There are sounds that stop at the ear and others that venture farther, vibrating our very hearts. Chief among these in my life is the sound of bat meeting ball meeting glove. Of the many soft spots in me, few are softer than baseball. Fewer still are softer than a pickup game played by a handful of boys on a lazy summer afternoon.
Which is why last Sunday I walked across the street from my parents’ home to the local baseball field, where eight boys were playing a small town version of the World Series.
I sat in the bleachers watching them play and listened as they spit and cussed and insulted. It didn’t take me long to realize that despite the years between us, life as a boy hadn’t changed much. I saw in them the me I once was. And as they stole the occasional look into the stands, I couldn’t help but think they saw in me the them they would become.
A brilliant but purely accidental catch by the left fielder ended the visitor’s half of the inning, and the teams changed positions, moping on and off the field. I wrinkled my brow. I didn’t know what the score was, but the game seemed close. Surely even enough to motivate the players to go hard and get dirty.
“What’s the score?” I hollered.
Eight sets of confused looks stared at me.
“What?” one of them said.
“What?” I repeated.
“We’re not keeping score,” said another.
“What do you mean you’re not keeping score?” I asked. “How do you know who’s winning?”
“We don’t care who’s winning.”
I sat there silent, trying to process the words.
“You mean you don’t want to win?” I asked them.
“No,” said the pitcher. “If one of us tries to win, then someone has to lose.”
“You gotta be kidding me,” I said. “What kind of garbage is that?”
Since it was Sunday and most of them had already heard one sermon, I didn’t bother giving them another. I did, however, inform them they would likely change their minds one day. There are certain childhood illusions that one should hang onto, and there are others best suited to be left behind.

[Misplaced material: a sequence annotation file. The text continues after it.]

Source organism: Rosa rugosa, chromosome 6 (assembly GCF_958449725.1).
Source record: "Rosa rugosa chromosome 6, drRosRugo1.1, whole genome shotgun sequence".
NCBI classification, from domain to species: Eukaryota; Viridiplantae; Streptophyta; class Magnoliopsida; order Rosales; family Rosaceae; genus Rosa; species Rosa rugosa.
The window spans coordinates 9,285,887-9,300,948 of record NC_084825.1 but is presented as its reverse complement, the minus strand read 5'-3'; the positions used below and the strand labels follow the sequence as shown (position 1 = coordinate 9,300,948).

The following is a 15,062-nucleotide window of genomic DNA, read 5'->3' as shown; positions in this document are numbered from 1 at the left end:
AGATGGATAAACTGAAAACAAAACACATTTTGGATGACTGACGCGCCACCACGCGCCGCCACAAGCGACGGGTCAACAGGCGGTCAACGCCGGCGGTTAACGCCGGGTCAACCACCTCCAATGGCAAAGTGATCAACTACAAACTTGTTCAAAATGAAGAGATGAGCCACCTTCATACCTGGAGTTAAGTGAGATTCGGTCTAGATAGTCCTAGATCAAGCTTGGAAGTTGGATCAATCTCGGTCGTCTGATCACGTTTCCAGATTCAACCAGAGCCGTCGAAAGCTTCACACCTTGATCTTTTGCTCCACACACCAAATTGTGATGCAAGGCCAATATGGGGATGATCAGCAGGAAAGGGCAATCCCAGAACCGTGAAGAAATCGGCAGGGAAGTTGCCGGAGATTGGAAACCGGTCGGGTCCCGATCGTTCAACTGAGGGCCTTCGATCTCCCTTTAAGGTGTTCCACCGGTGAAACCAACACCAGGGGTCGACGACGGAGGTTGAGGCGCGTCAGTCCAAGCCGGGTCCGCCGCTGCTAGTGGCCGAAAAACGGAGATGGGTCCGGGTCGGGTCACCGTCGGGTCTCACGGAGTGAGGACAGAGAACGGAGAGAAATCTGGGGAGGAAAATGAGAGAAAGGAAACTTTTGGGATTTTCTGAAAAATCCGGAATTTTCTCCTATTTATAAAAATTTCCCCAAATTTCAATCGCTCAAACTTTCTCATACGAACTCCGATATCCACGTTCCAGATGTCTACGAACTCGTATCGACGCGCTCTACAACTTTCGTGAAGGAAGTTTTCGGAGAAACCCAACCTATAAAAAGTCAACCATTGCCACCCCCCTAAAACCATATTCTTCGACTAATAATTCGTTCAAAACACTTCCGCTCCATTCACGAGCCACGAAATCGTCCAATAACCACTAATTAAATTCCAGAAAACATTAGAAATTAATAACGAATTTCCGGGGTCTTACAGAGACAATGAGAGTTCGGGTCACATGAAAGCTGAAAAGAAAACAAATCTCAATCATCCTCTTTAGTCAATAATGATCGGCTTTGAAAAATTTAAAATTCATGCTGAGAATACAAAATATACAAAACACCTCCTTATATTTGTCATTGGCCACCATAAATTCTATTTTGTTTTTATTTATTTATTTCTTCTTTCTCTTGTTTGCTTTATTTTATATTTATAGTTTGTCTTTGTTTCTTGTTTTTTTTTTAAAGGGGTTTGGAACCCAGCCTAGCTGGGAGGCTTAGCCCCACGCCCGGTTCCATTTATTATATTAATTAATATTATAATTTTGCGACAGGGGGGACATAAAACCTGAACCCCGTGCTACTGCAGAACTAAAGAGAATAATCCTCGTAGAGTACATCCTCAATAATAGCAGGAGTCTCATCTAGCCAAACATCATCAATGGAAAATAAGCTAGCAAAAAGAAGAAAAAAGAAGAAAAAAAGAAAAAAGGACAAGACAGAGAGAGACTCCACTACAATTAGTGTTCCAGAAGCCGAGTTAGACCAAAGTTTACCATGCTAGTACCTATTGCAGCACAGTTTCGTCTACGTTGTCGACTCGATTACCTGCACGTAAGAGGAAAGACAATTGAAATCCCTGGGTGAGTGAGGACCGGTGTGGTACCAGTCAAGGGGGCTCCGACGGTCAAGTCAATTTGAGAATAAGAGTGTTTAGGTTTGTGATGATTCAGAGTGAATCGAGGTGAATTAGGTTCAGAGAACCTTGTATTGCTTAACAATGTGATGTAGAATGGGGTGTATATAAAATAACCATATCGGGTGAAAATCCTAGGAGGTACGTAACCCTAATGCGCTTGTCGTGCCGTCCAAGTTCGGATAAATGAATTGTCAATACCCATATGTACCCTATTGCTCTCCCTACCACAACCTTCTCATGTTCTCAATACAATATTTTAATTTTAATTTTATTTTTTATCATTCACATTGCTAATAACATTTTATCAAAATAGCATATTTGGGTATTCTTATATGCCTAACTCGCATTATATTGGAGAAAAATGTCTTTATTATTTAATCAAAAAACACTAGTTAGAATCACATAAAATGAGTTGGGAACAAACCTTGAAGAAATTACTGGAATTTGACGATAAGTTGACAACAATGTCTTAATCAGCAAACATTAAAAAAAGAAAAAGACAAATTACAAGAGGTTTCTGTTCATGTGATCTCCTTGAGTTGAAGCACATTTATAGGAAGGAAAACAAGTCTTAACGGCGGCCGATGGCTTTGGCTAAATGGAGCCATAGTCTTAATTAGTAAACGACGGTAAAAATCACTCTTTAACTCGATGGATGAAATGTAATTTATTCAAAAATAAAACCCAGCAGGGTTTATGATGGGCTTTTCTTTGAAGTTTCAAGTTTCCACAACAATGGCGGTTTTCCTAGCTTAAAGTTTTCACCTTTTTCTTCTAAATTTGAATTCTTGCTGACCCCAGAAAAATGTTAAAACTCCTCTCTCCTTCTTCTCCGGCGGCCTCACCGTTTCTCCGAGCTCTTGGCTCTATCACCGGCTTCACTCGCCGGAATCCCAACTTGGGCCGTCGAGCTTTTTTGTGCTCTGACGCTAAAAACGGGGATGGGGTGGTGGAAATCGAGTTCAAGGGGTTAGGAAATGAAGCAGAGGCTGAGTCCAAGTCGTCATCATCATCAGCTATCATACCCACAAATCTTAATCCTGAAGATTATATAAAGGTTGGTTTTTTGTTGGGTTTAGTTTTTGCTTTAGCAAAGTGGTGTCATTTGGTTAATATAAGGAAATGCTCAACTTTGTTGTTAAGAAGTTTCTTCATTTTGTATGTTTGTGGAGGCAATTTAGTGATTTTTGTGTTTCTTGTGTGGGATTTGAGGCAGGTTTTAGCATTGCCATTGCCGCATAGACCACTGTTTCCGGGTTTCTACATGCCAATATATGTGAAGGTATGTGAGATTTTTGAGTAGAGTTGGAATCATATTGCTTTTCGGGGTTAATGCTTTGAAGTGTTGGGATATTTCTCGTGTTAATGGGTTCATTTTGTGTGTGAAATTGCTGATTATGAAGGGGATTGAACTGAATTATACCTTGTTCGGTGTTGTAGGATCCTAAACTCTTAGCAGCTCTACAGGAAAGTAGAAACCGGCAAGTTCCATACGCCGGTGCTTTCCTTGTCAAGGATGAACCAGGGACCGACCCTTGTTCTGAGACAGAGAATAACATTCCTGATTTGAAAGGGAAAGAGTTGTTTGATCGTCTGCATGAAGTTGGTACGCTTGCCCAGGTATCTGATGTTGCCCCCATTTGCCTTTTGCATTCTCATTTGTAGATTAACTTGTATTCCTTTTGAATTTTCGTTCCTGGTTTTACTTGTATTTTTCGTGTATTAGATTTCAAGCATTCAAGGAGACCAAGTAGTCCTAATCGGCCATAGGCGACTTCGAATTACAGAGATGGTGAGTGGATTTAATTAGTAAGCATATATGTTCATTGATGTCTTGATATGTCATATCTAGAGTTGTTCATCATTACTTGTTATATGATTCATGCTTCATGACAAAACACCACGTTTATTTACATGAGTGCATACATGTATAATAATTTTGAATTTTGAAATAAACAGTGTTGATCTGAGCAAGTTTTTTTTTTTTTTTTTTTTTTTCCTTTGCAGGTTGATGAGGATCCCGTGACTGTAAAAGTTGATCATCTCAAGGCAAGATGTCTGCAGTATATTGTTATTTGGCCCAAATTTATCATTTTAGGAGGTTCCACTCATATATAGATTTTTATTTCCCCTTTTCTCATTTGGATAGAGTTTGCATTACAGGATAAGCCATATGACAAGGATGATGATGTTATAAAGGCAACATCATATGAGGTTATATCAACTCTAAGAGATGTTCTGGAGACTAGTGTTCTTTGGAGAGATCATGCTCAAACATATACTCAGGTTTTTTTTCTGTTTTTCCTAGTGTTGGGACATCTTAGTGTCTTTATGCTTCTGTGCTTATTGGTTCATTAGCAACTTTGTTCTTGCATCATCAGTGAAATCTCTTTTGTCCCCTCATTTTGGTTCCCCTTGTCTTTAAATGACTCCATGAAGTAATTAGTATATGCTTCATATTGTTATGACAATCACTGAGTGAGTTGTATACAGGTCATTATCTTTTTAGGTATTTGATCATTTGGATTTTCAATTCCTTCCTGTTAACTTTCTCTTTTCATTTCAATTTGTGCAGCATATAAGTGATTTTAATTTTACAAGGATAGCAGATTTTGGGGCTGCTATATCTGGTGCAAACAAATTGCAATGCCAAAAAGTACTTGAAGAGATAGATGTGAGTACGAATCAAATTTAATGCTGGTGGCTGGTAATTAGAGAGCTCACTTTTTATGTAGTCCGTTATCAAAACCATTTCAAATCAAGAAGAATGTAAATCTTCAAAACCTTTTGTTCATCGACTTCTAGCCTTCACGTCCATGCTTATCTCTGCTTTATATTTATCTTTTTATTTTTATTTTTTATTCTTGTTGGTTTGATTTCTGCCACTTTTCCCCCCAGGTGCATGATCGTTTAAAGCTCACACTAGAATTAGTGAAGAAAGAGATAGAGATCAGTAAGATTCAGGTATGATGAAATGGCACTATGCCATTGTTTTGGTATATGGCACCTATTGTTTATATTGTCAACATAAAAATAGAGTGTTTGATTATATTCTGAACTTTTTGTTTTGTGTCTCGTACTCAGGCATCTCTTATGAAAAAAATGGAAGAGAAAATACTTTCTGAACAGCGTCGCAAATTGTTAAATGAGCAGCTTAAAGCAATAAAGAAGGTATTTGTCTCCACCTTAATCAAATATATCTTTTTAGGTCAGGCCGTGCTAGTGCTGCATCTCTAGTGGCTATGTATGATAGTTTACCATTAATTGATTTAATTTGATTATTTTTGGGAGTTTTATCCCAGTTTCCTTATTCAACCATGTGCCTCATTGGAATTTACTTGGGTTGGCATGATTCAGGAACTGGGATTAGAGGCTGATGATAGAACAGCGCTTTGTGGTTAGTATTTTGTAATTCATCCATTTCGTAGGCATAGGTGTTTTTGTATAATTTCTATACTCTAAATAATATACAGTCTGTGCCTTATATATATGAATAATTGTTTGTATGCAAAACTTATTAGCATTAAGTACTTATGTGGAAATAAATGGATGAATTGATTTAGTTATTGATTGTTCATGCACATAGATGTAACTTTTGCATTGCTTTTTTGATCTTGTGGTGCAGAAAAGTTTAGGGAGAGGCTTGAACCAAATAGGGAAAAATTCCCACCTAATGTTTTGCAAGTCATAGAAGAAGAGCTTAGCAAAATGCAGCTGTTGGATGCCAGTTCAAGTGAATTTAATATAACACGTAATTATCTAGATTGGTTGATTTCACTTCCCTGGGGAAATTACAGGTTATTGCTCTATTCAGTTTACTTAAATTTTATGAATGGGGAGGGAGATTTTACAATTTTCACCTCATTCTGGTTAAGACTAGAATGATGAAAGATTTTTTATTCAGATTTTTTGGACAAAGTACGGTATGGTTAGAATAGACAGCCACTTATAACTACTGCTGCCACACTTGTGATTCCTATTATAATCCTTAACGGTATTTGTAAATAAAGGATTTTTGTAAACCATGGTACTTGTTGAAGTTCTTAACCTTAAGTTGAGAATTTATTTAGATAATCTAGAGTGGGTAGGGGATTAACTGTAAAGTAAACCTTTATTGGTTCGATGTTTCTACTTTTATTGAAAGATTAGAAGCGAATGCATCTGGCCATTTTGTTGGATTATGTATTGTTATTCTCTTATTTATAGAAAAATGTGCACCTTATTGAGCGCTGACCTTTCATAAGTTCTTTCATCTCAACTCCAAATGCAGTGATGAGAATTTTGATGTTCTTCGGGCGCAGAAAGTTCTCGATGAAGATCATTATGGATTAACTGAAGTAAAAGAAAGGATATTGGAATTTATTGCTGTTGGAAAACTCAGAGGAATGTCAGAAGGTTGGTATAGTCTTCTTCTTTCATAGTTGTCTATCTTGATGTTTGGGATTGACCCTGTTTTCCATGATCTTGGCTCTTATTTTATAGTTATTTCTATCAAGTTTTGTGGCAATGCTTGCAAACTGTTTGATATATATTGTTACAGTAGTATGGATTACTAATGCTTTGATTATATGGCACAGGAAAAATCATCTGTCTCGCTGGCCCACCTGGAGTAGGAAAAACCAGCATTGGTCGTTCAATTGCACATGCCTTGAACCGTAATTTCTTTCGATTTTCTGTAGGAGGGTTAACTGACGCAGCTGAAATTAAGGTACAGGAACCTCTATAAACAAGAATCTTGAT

The irony, of course, was obvious. Here were eight boys determined to squeeze equality out of a game designed to display one of life’s greatest truths – some triumph, others lose.
We would like to believe otherwise. In fact, there are many who work hard for a world where everyone is a winner and no one is a loser. Honestly, though? Despite what our children may watch on television and you may hear in church, not all of us are winners. There are plenty of losers out there, too. There, I said it. Welcome to reality.
But what separates the oysters from the pearls? What is it that makes someone a winner in life and someone else a loser?
The answer, I decided, wasn’t anything as shallow as money or status. No, the oysters and pearls of this world were determined not in leaps and bounds of fortune, but slowly in the small moments of the everyday.
Like choosing to follow your bliss instead of resting in your comfort.
Or having faith when doubt seems much more reasonable.
It’s risking love rather than accepting loneliness and trusting someone other than yourself.
It’s rising to a new day and daring to say “Good morning, Lord!” rather than “Good Lord, morning.”
It’s knowing that just because you can’t dry the tears doesn’t mean you can’t wipe them away.
It’s getting up, falling down, and getting up again.
That’s being a pearl. That’s a winner.
The boys resumed their game, still playing as though they didn’t care. I could understand then why. I knew why there was so much moping and trudging on that field when there should have been laughter and running. And for that matter, why it was the same in the world. Because to them and to many of us, becoming who we can be, who we should be, didn’t matter. No one was keeping score, anyway.
The truth was that life was rarely neutral. It exacted from us the price of a daily choice to live with passion or resignation. Ours was not an existence of neither/nor, but either/or. We’re either living or dying, doing or dreaming.
Winning or losing.